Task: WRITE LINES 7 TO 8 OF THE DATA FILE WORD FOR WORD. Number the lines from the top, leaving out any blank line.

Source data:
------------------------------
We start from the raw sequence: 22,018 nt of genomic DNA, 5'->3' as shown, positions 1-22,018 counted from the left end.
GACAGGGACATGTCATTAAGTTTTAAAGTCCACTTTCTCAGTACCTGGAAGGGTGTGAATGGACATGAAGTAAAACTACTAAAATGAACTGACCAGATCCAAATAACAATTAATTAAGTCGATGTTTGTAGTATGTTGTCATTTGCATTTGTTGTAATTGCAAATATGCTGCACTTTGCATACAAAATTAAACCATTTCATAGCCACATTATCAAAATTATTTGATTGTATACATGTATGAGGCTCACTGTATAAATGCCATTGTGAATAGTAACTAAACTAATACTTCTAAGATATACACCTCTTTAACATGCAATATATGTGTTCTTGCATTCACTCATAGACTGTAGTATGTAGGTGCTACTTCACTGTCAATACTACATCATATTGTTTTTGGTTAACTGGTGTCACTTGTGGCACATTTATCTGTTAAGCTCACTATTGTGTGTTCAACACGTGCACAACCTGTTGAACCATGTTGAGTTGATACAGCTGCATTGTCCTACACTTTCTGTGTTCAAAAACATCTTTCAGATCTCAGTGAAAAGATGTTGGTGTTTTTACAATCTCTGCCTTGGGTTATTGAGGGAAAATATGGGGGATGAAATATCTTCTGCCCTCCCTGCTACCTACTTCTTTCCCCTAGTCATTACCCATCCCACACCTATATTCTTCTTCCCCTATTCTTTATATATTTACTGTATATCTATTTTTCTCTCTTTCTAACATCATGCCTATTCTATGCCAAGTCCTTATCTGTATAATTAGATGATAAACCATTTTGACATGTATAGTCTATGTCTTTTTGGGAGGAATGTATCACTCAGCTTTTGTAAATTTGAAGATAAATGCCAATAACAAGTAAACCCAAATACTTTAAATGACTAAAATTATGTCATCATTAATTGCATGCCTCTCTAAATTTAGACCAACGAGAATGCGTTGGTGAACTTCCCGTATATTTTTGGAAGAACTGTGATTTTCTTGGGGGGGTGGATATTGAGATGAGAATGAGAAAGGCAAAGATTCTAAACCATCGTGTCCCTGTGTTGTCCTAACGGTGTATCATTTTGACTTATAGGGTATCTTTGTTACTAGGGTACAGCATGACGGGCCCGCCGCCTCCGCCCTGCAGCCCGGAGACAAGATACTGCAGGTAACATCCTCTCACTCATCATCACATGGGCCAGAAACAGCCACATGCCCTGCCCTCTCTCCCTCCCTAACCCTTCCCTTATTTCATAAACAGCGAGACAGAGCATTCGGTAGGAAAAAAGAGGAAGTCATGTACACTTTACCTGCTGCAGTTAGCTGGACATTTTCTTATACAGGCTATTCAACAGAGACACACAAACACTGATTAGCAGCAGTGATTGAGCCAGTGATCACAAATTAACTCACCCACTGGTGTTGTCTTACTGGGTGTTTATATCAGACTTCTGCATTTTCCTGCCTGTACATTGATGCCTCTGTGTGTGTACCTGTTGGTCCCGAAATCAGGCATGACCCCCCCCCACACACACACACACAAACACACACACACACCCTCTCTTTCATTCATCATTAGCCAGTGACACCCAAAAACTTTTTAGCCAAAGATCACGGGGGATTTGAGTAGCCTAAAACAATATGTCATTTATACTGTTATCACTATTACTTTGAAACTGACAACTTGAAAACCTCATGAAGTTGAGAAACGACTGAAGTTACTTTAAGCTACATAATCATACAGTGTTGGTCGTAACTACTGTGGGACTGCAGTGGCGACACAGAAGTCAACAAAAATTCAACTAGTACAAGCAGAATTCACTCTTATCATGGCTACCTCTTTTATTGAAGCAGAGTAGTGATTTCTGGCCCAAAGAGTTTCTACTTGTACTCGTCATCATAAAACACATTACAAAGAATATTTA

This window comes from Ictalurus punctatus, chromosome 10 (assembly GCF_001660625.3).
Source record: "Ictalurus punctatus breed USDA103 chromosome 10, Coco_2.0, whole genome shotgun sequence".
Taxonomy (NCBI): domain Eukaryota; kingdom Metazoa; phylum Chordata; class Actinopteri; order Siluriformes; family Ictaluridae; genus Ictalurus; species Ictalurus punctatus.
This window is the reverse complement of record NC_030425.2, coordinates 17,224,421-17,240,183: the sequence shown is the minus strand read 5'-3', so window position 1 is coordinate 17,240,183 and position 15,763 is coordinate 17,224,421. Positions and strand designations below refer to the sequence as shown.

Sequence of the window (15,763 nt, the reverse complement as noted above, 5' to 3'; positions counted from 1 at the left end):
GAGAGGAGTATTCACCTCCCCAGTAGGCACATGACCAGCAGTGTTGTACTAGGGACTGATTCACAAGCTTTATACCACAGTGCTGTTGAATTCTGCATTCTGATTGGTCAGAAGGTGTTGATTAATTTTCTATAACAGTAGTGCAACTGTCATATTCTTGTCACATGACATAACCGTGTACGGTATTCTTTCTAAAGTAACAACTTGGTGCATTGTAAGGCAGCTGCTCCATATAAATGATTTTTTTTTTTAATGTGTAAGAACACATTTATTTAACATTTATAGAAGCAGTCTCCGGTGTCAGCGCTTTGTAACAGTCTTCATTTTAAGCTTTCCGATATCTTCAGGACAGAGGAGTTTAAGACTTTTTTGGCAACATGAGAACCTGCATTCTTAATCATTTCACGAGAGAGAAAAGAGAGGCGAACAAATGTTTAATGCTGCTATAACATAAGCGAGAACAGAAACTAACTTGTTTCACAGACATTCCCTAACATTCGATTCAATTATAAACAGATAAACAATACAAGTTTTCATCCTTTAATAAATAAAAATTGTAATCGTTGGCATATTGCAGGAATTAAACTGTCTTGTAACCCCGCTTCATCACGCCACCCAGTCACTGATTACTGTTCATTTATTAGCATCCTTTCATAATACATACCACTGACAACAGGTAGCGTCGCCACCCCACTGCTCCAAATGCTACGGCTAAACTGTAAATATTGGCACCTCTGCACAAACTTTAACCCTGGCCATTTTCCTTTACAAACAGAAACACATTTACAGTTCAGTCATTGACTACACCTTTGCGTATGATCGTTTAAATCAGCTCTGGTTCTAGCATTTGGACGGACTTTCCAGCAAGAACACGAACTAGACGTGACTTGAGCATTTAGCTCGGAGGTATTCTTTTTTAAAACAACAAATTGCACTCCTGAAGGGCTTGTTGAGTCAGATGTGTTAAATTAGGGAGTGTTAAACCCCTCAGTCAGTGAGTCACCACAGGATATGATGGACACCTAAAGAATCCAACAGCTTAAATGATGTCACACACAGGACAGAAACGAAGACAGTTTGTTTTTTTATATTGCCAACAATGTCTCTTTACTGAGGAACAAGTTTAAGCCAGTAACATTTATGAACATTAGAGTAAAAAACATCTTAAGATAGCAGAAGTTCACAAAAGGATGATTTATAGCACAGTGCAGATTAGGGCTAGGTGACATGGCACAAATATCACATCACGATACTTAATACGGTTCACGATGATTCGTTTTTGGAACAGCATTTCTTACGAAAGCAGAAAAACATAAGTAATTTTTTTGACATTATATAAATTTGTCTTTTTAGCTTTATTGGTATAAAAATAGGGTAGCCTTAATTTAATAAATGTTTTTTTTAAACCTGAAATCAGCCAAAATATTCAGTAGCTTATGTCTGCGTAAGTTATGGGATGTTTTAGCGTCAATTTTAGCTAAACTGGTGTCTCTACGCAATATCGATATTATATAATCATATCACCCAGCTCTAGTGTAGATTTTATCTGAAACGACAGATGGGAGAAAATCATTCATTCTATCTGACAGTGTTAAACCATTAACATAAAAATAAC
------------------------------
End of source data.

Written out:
Sequence of the window (15,763 nt, the reverse complement as noted above, 5' to 3'; positions counted from 1 at the left end):
GAGAGGAGTATTCACCTCCCCAGTAGGCACATGACCAGCAGTGTTGTACTAGGGACTGATTCACAAGCTTTATACCACAGTGCTGTTGAATTCTGCATTCTGATTGGTCAGAAGGTGTTGATTAATTTTCTATAACAGTAGTGCAACTGTCATATTCTTGTCACATGACATAACCGTGTACGGTATTCTTTCTAAAGTAACAACTTGGTGCATTGTAAGGCAGCTGCTCCATATAAATGATTTTTTTTTTTAATGTGTAAGAACACATTTATTTAACATTTATAGAAGCAGTCTCCGGTGTCAGCGCTTTGTAACAGTCTTCATTTTAAGCTTTCCGATATCTTCAGGACAGAGGAGTTTAAGACTTTTTTGGCAACATGAGAACCTGCATTCTTAATCATTTCACGAGAGAGAAAAGAGAGGCGAACAAATGTTTAATGCTGCTATAACATAAGCGAGAACAGAAACTAACTTGTTTCACAGACATTCCCTAACATTCGATTCAATTATAAACAGATAAACAATACAAGTTTTCATCCTTTAATAAATAAAAATTGTAATCGTTGGCATATTGCAGGAATTAAACTGTCTTGTAACCCCGCTTCATCACGCCACCCAGTCACTGATTACTGTTCATTTATTAGCATCCTTTCATAATACATACCACTGACAACAGGTAGCGTCGCCACCCCACTGCTCCAAATGCTACGGCTAAACTGTAAATATTGGCACCTCTGCACAAACTTTAACCCTGGCCATTTTCCTTTACAAACAGAAACACATTTACAGTTCAGTCATTGACTACACCTTTGCGTATGATCGTTTAAATCAGCTCTGGTTCTAGCATTTGGACGGACTTTCCAGCAAGAACACGAACTAGACGTGACTTGAGCATTTAGCTCGGAGGTATTCTTTTTTAAAACAACAAATTGCACTCCTGAAGGGCTTGTTGAGTCAGATGTGTTAAATTAGGGAGTGTTAAACCCCTCAGTCAGTGAGTCACCACAGGATATGATGGACACCTAAAGAATCCAACAGCTTAAATGATGTCACACACAGGACAGAAACGAAGACAGTTTGTTTTTTTATATTGCCAACAATGTCTCTTTACTGAGGAACAAGTTTAAGCCAGTAACATTTATGAACATTAGAGTAAAAAACATCTTAAGATAGCAGAAGTTCACAAAAGGATGATTTATAGCACAGTGCAGATTAGGGCTAGGTGACATGGCACAAATATCACATCACGATACTTAATACGGTTCACGATGATTCGTTTTTGGAACAGCATTTCTTACGAAAGCAGAAAAACATAAGTAATTTTTTTGACATTATATAAATTTGTCTTTTTAGCTTTATTGGTATAAAAATAGGGTAGCCTTAATTTAATAAATGTTTTTTTTAAACCTGAAATCAGCCAAAATATTCAGTAGCTTATGTCTGCGTAAGTTATGGGATGTTTTAGCGTCAATTTTAGCTAAACTGGTGTCTCTACGCAATATCGATATTATATAATCATATCACCCAGCTCTAGTGTAGATTTTATCTGAAACGACAGATGGGAGAAAATCATTCATTCTATCTGACAGTGTTAAACCATTAACATAAAAATAAC